You don't have to buy anything to appreciate shopping in Paris - just soak up the art form the French have made of rampant consumerism. Peer in the vitrines (display windows), absorb cutting-edge ideas, witness new trends, and take home with you a whole new education in style.
Foodstuffs - Nothing makes a better souvenir than a product of France brought home to savor later. Supermarkets are located in tourist neighborhoods; stock up on coffee, designer chocolates, mustards (try Maille or Meaux brands), and perhaps American products in French packages for the kids.
Fun Fashion - Sure, you can buy couture or pret-a-porter (ready-to-wear), but French teens and trendsetters have their own stores where the latest looks are affordable. Even the dime stores in Paris sell designer copies. In the stalls in front of the department stores on boulevard Haussmann, you'll find some of the latest accessories, guaranteed for a week's worth of small talk after you get home.
Perfumes, Makeup & Beauty Treatments - A discount of 20% to 30% makes these items a great buy; qualify for a VAT refund , and you'll save 40% to 45% off the Paris retail price, allowing you to bring home goods at about half the U.S. price. Duty-free shops abound in Paris and are always less expensive than the ones at the airports.
For bargain cosmetics, try out French dime - store and drugstore brands such as Bourjois (made in the Chanel factories), Lierac, and Galenic. Vichy, famous for its water, has a skincare and makeup line. A retail trend in Paris is the parapharmacie, a type of discount drugstore loaded with inexpensive brands, health cures, beauty regimes, and diet plans. These usually offer a 20% discount.
Shopping Etiquette - When you walk into a French store, it's traditional to greet the owner or sales clerk with a direct address, not a fey smile or even a weak 'Bonjour.' Only a clear and pleasant 'Bonjour, madame/monsieur' will do.
And if you plan to enter the rarefied atmospheres of the top designer boutiques (to check out the pricey merchandise, if not to buy anything), be sure to dress the part. You don't need to wear couture, but do leave the sneakers and sweat suit back at your hotel. The sales staff will be much more accommodating if you look as if you belong there.
Getting a VAT Refund:
The French value-added tax (VAT - TVA in French) is 16.38%, but you can get most of that back if you spend more in any store that participates in the VAT refund program. Most stores participate.
When you meet your required minimum purchase amount, you qualify for a tax refund. The amount of the refund varies with the way the refund is handled and the fee some stores charge you for processing it. So the refund at a department store may be 13%, whereas at a small shop it may be 15% or even 18%.
You'll receive VAT refund papers in the shop; some stores, such as Hermes, have their own, while others provide a government form. Fill in the forms before you arrive at the airport and expect to stand in line at the Customs desk for as long as half an hour. You must show the goods at the airport, so have them on you or visit the Customs office before you check your luggage. After the papers are mailed, a credit will appear, often months later, on your credit card bill. All refunds are processed at the point of departure from the European Union (EU), so if you're going to another EU country, don't apply for the refund in France.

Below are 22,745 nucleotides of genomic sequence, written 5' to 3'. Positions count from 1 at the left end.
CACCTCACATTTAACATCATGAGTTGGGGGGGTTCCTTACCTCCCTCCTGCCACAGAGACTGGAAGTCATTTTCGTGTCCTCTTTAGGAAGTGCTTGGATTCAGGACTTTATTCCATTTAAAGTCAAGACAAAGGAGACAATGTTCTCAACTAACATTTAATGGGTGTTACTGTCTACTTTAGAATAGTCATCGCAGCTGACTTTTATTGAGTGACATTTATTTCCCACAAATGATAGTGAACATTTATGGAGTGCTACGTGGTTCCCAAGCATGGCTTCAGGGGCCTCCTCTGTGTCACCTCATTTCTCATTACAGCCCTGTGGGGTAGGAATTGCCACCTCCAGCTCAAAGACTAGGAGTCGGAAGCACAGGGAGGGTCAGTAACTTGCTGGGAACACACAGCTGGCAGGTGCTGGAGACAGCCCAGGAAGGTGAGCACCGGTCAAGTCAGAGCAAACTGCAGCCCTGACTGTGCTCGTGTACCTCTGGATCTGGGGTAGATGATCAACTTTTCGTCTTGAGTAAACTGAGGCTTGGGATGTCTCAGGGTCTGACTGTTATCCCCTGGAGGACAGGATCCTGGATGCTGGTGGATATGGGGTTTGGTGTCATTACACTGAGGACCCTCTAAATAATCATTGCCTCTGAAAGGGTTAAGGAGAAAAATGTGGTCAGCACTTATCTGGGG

Be sure to mark the paperwork to request that your refund be applied to your credit card so you aren't stuck with a check in euros, which may be hard to cash. This also ensures the best rate of exchange. In some airports, you're offered the opportunity to get your refund back in cash, which is tempting. But if you accept cash in any currency other than euros, you'll lose money on the conversion rate.
To avoid refund hassles, ask for a Global Refund form (Shopping Checque) at a store where you make a purchase. When leaving an EU country, have it stamped by Customs, after which you take it to a Global Refund counter at one of more than 700 airports and border crossings in France. Your money is refunded on the spot. For information, contact Global Refund, 18 rue de Calais, 75009 Paris.
The advantage of duty-free shops is that you don't have to pay the VAT, so you avoid the red tape of getting a refund. Both Charles de Gaulle and Orly airports have shopping galore (de Gaulle has a virtual mall with crystal, cutlery, chocolates, luggage, wine, pipes and lighters, lingerie, silk scarves, perfume, knitwear, jewelry, cameras, cheeses, and even antiques). You'll also find duty-free shops on the avenues branching out from the Opera Garnier, in the 1st arrondissement. Sometimes bargains can be found, but most often not.
Usual shop hours are Monday to Saturday from 10am to 7pm, but hours vary, and Monday mornings don't run at full throttle. Small shops sometimes close for a 2-hour lunch break and some do not open at all until after lunch on Monday. Thursday is the best day for late-night shopping, with stores open to 9 or 10pm.
Sunday shopping is limited to tourist areas and flea markets, though there's growing demand for full-scale Sunday hours. The department stores are now open on the five Sundays before Christmas. The Carrousel du Louvre (tel. 01-43-16-47-10), a mall adjacent to the Louvre, is open daily 10am to 8pm. The tourist shops lining rue de Rivoli across from the Louvre are open on Sunday, as are the antiques villages, flea markets, and specialty events. Several food markets enliven the streets on Sunday. For our favorites, see the box 'Food Markets'. The Virgin Megastore on the Champs-Elysees, a big teen hangout, pays a fine to stay open on Sunday.